Like I said Hara managed to maintain, but she also gave us some entertainment every so often.  At one water stop, Hara was standing 20 or 30 feet from the three guys when she turned and looked at no one in particular and started having a conversation one.  When I realized what was happening I hollered, "Hara!  Who are you talking to."  She just picked up her CamelBak, walked over to us, and said she was ready to keep going.  Mind you, we had 20 miled to go still, including running up the South Rim.

Hara receives a non-plussed, "What the....? Award' for having a conversation with a hallucination.

On the way back I saw this little guy clinging to the side of a tree.  I saw his eyes first.  I was trying to describe him to Charlie: he is a cross of a squirrel, raccoon, and maybe a cat.  Finally I said, "He's a Mr. Peepers."  Evidently they are actually called a "Ringtail."  I wonder why.

This is the trail on the way back up the South Rim, except when we climbed this trail it was already completely dark.  At one point when we were stopped, Charlie suggested we shut the headlamps off and absorb the darkness.  I then realized there was enough moonlight that I was able to do most of the final climb with no light.  This was very confusing to our friends who were waiting for us as they could only count 3 headlamps. 

By this point with only a couple miles left (~1 hour of climbing) Charlie was completely "over it."  I knew I could keep his morale up by babbling about whatever delusions happened thorough my hypoxic mind.  He later said, "man, you just kept talking."  A little while later when I realized Charlie and Hara were not interested in conversation I put my ipod on for the last mile (out of 46 miles.)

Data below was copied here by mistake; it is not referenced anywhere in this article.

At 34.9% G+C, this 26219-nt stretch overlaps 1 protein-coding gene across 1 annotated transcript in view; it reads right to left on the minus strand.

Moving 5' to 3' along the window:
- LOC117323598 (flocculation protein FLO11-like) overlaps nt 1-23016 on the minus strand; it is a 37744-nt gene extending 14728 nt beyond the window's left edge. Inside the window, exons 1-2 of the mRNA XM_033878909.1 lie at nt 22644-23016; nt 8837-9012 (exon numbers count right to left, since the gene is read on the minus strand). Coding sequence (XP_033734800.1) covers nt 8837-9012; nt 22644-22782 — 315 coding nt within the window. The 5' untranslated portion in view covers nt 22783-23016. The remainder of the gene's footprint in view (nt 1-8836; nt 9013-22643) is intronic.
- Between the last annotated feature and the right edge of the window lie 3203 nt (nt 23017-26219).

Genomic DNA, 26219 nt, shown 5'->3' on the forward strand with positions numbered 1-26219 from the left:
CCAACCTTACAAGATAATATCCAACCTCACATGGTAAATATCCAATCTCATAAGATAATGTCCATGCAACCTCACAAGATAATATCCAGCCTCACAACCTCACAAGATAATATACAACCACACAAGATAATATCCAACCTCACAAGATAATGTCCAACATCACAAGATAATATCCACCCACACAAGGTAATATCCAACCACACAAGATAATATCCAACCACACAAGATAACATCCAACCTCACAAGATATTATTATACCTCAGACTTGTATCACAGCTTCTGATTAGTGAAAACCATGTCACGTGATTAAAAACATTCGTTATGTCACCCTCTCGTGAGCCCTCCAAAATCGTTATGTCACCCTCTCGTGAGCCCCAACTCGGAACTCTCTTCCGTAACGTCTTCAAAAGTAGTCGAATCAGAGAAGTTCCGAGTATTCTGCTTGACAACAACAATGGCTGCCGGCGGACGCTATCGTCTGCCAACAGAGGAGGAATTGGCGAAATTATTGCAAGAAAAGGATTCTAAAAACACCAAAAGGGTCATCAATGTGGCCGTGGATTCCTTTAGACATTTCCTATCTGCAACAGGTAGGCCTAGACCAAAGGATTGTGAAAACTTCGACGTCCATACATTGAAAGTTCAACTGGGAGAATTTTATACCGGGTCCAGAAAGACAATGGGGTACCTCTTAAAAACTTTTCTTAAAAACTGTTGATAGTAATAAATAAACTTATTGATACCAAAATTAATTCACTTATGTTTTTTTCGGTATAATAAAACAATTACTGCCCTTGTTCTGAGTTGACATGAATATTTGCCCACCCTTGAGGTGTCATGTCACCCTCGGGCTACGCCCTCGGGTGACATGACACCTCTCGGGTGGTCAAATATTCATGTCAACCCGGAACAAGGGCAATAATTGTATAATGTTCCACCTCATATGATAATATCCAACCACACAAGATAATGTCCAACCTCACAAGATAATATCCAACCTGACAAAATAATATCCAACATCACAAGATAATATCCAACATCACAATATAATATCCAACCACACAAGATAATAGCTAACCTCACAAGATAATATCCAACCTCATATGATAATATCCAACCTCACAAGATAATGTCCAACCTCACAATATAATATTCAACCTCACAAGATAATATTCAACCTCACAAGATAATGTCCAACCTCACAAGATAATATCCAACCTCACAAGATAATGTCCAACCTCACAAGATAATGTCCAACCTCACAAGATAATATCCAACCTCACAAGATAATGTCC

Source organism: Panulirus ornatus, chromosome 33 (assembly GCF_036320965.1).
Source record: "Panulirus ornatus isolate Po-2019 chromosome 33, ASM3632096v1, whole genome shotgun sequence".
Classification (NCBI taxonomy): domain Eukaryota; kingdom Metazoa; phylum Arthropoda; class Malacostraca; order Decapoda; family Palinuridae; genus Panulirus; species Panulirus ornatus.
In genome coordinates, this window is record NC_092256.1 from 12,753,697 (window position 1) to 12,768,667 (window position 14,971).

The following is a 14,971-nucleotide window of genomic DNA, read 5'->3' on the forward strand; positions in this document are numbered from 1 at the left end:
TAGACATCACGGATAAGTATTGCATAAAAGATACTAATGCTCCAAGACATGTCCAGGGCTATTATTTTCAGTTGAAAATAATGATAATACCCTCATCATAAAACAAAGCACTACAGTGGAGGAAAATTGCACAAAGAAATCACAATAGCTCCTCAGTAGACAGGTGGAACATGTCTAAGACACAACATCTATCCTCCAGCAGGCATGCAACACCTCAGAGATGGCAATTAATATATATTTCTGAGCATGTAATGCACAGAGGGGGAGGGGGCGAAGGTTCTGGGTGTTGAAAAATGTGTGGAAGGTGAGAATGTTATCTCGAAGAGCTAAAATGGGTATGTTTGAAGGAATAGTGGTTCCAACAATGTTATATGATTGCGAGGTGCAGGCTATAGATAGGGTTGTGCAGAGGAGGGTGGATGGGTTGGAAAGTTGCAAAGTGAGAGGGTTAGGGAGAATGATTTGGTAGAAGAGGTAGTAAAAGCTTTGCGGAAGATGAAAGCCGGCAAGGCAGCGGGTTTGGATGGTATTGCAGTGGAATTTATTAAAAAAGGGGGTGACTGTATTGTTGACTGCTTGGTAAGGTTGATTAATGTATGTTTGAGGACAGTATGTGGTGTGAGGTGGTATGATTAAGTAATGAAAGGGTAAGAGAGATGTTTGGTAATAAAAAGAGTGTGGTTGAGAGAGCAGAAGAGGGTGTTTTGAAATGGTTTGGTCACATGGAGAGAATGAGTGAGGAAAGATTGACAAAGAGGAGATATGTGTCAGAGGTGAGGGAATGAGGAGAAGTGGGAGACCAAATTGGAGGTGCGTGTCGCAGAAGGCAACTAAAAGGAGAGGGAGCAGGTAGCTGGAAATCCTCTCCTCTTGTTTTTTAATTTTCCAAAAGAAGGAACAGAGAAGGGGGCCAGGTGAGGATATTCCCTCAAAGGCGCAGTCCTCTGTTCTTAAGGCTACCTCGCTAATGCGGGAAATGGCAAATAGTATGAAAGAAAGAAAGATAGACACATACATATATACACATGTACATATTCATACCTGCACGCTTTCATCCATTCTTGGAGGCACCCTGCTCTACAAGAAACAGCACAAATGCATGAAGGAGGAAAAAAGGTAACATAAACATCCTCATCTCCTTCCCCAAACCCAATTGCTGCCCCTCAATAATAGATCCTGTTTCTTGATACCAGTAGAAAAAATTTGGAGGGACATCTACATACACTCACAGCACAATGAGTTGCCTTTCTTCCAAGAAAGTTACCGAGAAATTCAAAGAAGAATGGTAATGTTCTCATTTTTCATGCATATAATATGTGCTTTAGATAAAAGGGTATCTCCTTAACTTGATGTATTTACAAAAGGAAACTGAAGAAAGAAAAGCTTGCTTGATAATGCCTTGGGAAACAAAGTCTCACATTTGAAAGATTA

Here is a picture of Hara semi-propped up on the trail taking a rest break.  She gets mad at me because I think it is funny to take pictures of her when she is totally prostrated, but I would counter that it is because she is such a bad ass and can push herself to the brink of exhaustion. 

Of course I will say that in the end the best part of this trip was spending some time with my lovely wife Susan. On the day of the actual run I left before her since she was in the Rim to River group.  I was very excited to see her when I returned at 2:30am after 22 hours on the trail, when she greeted me with a "WHAT TOOK YOU SO LONG!"  Of course I knew she was just tired from her own run and post-run celebration.  The next day we had a romantic breakfast with a canyon view together. 

1 comment:

The Ancient Brit said...

Re: Rim2Rim2Rim, Well done to all of you, I really do know the feeling of coimpleting this quest, did it over 20 years ago with some of my American Pals what an absolute blast, and for an old Englishman, one of the highlights of my ongoing American Experiance.Now 83, and still a mean old bastard, ran/walked/stumbled the Del Passtore 100km earlier this year, will be flying back to your side of the pond next year, and run in the Strolling Jim 40 miler. Keep up the good work,A Very Happy Christmas to you and yours. The Ancient Brit. London. England